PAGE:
The states of Texas and Missouri filed a motion on Thursday seeking a court order to force the Biden administration to reinstate the Migrant Protection Protocols (MPP) program, accusing the administration of having ignored the Supreme Court’s order last month to do so.
The motion (pdf) filed late Thursday accuses the administration of having stalled in its efforts to enforce the MPP program.
“The Biden Administration’s refusal to follow the law has created chaos at our border. Our officers are working endlessly to try to manage the crisis that is overwhelming our state,” Texas Attorney General Ken Paxton said in a statement.
The policy, also commonly known as “Remain in Mexico,” requires some people seeking asylum to stay in Mexico while they await immigration proceedings in the United States.
The program was launched in January 2019 under the Trump administration. Mark Morgan, who was acting commissioner of Customs and Border Protection at the time, told The Epoch Times that the MPP was “the most significant game-changer” and largely responsible for a 75 percent drop in illegal crossings.
President Joe Biden had ordered the MPP program to be suspended in January, on his first day in office.
Texas and Missouri subsequently sued the administration, culminating in a Supreme Court order in August that declined to intervene in stopping an injunction ordering the Biden administration to reinstate the MPP program.
“I have already sued this administration and won—yet they still think they are above the law and can continue shirking their responsibilities,” Paxton said in his statement. “It’s time to stop the Biden Administration from acting outside of federal law. They have created this crisis by inviting illegal aliens to come into our country unlawfully.”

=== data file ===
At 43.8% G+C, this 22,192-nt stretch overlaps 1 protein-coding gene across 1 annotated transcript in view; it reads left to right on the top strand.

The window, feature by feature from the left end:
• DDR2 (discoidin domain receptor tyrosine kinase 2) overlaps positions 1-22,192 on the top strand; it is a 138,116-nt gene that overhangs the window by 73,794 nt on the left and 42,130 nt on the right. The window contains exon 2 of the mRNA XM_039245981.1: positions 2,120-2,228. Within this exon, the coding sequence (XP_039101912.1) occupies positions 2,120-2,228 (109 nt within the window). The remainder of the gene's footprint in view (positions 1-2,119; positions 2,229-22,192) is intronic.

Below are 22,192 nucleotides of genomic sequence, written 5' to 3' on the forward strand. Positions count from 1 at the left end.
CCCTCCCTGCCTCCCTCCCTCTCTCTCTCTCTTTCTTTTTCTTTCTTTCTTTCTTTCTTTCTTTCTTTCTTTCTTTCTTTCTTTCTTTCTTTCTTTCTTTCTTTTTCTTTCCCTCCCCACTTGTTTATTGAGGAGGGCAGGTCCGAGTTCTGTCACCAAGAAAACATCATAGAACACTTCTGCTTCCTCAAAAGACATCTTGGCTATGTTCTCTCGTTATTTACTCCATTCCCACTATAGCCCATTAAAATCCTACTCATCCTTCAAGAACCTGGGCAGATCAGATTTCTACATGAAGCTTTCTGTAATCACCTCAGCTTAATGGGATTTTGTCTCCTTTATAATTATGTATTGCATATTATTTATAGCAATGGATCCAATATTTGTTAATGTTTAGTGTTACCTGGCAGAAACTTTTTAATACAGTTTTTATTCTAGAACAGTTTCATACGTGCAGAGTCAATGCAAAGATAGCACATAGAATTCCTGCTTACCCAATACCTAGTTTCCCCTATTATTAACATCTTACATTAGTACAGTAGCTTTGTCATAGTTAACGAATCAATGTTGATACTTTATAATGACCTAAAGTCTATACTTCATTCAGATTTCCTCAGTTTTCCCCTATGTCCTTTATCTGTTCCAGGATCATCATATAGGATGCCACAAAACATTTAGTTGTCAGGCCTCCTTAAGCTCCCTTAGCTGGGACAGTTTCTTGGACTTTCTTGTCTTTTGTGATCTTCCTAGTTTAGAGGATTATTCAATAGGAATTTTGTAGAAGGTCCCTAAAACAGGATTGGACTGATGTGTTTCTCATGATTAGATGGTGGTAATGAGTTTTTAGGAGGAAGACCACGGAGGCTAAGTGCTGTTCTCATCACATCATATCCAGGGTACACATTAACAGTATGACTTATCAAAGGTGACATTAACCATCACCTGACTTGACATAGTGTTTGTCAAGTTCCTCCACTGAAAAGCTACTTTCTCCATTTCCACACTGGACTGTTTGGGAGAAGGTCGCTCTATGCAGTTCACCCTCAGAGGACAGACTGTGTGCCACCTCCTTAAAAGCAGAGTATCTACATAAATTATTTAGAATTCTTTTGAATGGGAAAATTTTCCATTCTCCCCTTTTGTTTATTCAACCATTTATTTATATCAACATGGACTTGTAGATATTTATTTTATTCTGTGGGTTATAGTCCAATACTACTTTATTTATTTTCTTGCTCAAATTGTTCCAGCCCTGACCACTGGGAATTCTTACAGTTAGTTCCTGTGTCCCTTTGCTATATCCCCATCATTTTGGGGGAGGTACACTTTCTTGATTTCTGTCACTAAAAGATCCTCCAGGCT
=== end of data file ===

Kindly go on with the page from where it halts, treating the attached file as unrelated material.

Missouri Attorney General Eric Schmitt said in a statement: “If the Biden Admin won’t act to secure the border, we will.”
The Biden administration earlier this week asked a federal appeals court to lift the injunction, ordered by U.S. District Judge Matthew Kacsmaryk, a Trump appointee. According to Bloomberg, the Justice Department said in a court filing on Sept. 20 that the injunction “threatens to profoundly disrupt the government’s management of border security and foreign policy—two areas that the Supreme Court has recognized are committed to the discretion of the executive branch.”
The Biden administration said that there have been delays in restarting the MPP program. In a filing, the administration said that Mexico has yet to reach an agreement with the United States so far in formally resuming the program. The administration also said that it has been taking time to explore funding and obtaining contracts to rebuild facilities used for immigration proceedings for illegal immigrants who are part of the MPP.
The latest motion from Texas and Missouri argued that the administration does not need an agreement with Mexico, nor need to wait to rebuild facilities, in order to start reimplementing the MPP program.
Texas and Missouri also argued that the administration cannot justify its delay in implementing the MPP by saying it needs additional time “to implement COVID-19 protocols and account for the operation of the Title 42 rapid-expulsion program.”
The Biden administration has been reached for comment.